Some readers will instantly express disinterest in this 1966 Caprice due to its number of doors. It is undeniable that two-door models generate more interest in the classic market than their four-door siblings, but cars like this have their rightful place among potential buyers. They offer a practical alternative for enthusiasts with a growing family. Anyone who has tried maneuvering a small child into the back seat of a two-door car will confirm the activity should be an Olympic sport! That is not a hassle with this Chevy, which may help explain why eighty-one people are watching the listing. Do you think one of them will hit the BIN button, or will you beat them to the punch?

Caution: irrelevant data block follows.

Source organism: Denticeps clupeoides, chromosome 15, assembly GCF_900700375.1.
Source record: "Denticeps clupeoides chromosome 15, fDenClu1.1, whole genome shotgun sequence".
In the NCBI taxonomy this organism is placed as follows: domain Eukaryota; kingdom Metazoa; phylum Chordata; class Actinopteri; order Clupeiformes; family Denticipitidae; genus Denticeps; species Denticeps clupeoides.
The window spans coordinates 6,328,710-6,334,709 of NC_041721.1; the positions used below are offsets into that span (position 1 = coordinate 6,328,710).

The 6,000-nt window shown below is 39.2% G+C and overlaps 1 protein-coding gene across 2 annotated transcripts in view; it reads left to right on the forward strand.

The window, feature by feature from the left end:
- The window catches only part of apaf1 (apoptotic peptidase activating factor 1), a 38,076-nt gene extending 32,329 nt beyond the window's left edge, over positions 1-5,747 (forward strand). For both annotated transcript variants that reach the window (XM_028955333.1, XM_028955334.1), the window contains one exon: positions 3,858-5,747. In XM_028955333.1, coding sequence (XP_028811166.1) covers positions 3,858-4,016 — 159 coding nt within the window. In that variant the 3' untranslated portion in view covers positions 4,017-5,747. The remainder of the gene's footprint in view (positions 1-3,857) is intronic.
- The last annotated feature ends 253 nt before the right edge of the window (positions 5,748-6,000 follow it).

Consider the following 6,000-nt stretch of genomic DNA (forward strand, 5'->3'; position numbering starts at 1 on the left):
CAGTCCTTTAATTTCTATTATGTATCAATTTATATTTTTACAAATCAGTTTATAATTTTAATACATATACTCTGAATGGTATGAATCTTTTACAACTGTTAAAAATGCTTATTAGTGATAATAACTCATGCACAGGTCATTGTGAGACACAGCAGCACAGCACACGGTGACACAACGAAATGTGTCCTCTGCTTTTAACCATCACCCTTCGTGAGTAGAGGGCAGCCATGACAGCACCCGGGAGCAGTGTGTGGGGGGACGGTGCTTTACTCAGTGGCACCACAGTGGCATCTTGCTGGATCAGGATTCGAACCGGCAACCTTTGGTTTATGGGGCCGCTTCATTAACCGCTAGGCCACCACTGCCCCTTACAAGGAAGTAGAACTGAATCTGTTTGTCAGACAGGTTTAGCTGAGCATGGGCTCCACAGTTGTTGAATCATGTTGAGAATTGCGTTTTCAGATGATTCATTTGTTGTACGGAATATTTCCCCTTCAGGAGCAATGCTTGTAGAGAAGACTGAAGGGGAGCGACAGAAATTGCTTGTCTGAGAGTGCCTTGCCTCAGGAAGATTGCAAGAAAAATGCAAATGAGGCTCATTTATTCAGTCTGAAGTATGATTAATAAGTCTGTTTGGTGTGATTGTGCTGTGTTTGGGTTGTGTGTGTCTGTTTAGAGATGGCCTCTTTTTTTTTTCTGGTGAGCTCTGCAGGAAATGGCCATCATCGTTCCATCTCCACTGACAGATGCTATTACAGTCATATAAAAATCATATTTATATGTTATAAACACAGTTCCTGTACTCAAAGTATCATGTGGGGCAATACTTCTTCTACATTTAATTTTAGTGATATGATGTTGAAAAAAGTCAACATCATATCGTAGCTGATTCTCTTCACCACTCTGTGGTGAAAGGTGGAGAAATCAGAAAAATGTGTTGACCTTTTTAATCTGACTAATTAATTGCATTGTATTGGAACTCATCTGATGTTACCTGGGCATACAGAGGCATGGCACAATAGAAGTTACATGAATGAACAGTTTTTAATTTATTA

1. Avatar photo Rw

    Hopefully you can adjust the coil overs enough to regain stock ride height..

    Like 2
  2. Avatar photo MathieuB

    Very nice Chevy for that price, if rust isn’t present underside it’s a good buy IMHO.
    Radio is clearly not a factory unit with the leds on it.
    Why go with that complete front end suspension setup if no airbags?
    I guess it’s for the disc brake upgrade but one could install spindles from 69-70 fullsize that would have fit directly.

    Like 3
    • Avatar photo Jack M.

      Tubular a-arms are lighter and provide better handling than the stock a-arms. They have nothing to do with air bags. If anything, most people converting to tubular a-arms will also install coil over shocks.

      Like 6
      • Avatar photo JoeNYWF64

        That rubber ball under the hood, next to the HEI – is that for vacuum wipers?!
        I notice the lower than stock ground clearance here too.